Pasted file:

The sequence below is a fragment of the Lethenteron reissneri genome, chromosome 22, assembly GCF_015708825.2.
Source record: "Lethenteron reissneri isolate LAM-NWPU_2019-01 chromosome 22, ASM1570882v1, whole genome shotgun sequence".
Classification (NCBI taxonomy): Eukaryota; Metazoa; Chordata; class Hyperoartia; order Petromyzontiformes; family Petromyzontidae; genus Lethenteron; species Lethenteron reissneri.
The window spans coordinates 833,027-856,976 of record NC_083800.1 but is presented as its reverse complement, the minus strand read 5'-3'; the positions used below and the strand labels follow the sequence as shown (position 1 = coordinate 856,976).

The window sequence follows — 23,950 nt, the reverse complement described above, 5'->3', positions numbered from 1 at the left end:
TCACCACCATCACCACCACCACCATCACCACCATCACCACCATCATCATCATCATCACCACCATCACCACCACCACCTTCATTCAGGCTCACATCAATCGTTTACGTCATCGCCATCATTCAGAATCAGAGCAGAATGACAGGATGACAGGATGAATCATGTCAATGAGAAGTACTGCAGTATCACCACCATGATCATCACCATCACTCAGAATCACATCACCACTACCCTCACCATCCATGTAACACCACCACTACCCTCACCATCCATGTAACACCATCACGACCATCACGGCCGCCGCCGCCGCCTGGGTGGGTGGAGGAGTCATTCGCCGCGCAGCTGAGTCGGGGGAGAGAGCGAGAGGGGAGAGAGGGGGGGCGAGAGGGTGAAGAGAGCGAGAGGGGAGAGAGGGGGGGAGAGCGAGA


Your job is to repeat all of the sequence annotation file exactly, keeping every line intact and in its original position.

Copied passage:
The sequence below is a fragment of the Lethenteron reissneri genome, chromosome 22, assembly GCF_015708825.2.
Source record: "Lethenteron reissneri isolate LAM-NWPU_2019-01 chromosome 22, ASM1570882v1, whole genome shotgun sequence".
Classification (NCBI taxonomy): Eukaryota; Metazoa; Chordata; class Hyperoartia; order Petromyzontiformes; family Petromyzontidae; genus Lethenteron; species Lethenteron reissneri.
The window spans coordinates 833,027-856,976 of record NC_083800.1 but is presented as its reverse complement, the minus strand read 5'-3'; the positions used below and the strand labels follow the sequence as shown (position 1 = coordinate 856,976).

The window sequence follows — 23,950 nt, the reverse complement described above, 5'->3', positions numbered from 1 at the left end:
TCACCACCATCACCACCACCACCATCACCACCATCACCACCATCATCATCATCATCACCACCATCACCACCACCACCTTCATTCAGGCTCACATCAATCGTTTACGTCATCGCCATCATTCAGAATCAGAGCAGAATGACAGGATGACAGGATGAATCATGTCAATGAGAAGTACTGCAGTATCACCACCATGATCATCACCATCACTCAGAATCACATCACCACTACCCTCACCATCCATGTAACACCACCACTACCCTCACCATCCATGTAACACCATCACGACCATCACGGCCGCCGCCGCCGCCTGGGTGGGTGGAGGAGTCATTCGCCGCGCAGCTGAGTCGGGGGAGAGAGCGAGAGGGGAGAGAGGGGGGGCGAGAGGGTGAAGAGAGCGAGAGGGGAGAGAGGGGGGGAGAGCGAGA